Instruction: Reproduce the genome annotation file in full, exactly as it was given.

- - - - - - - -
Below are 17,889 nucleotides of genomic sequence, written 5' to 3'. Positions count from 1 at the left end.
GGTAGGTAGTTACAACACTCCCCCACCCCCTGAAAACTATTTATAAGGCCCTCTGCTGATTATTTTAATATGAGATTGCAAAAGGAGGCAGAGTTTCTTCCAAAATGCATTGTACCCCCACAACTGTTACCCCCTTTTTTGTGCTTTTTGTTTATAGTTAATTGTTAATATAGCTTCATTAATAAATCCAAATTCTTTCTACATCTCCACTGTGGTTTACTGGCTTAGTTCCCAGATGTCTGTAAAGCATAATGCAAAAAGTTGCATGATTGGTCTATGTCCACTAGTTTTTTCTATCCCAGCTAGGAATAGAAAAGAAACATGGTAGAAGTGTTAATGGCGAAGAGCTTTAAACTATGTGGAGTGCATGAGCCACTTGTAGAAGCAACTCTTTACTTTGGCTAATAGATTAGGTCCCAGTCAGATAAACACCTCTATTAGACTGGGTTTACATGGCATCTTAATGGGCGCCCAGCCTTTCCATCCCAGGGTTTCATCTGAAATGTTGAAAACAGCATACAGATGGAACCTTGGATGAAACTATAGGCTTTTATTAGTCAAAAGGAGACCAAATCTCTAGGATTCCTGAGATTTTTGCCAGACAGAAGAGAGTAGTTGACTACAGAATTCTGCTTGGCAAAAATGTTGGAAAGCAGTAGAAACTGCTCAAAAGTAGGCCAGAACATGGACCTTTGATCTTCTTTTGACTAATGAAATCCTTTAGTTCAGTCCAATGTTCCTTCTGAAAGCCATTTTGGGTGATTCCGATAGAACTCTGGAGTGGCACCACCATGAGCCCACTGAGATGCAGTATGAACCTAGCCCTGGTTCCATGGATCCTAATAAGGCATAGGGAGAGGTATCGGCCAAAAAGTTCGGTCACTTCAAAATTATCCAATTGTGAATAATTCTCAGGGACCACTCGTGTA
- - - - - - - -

Below are 17,889 nucleotides of genomic sequence, written 5' to 3'. Positions count from 1 at the left end.
GGTAGGTAGTTACAACACTCCCCCACCCCCTGAAAACTATTTATAAGGCCCTCTGCTGATTATTTTAATATGAGATTGCAAAAGGAGGCAGAGTTTCTTCCAAAATGCATTGTACCCCCACAACTGTTACCCCCTTTTTTGTGCTTTTTGTTTATAGTTAATTGTTAATATAGCTTCATTAATAAATCCAAATTCTTTCTACATCTCCACTGTGGTTTACTGGCTTAGTTCCCAGATGTCTGTAAAGCATAATGCAAAAAGTTGCATGATTGGTCTATGTCCACTAGTTTTTTCTATCCCAGCTAGGAATAGAAAAGAAACATGGTAGAAGTGTTAATGGCGAAGAGCTTTAAACTATGTGGAGTGCATGAGCCACTTGTAGAAGCAACTCTTTACTTTGGCTAATAGATTAGGTCCCAGTCAGATAAACACCTCTATTAGACTGGGTTTACATGGCATCTTAATGGGCGCCCAGCCTTTCCATCCCAGGGTTTCATCTGAAATGTTGAAAACAGCATACAGATGGAACCTTGGATGAAACTATAGGCTTTTATTAGTCAAAAGGAGACCAAATCTCTAGGATTCCTGAGATTTTTGCCAGACAGAAGAGAGTAGTTGACTACAGAATTCTGCTTGGCAAAAATGTTGGAAAGCAGTAGAAACTGCTCAAAAGTAGGCCAGAACATGGACCTTTGATCTTCTTTTGACTAATGAAATCCTTTAGTTCAGTCCAATGTTCCTTCTGAAAGCCATTTTGGGTGATTCCGATAGAACTCTGGAGTGGCACCACCATGAGCCCACTGAGATGCAGTATGAACCTAGCCCTGGTTCCATGGATCCTAATAAGGCATAGGGAGAGGTATCGGCCAAAAAGTTCGGTCACTTCAAAATTATCCAATTGTGAATAATTCTCAGGGACCACTCGTGTA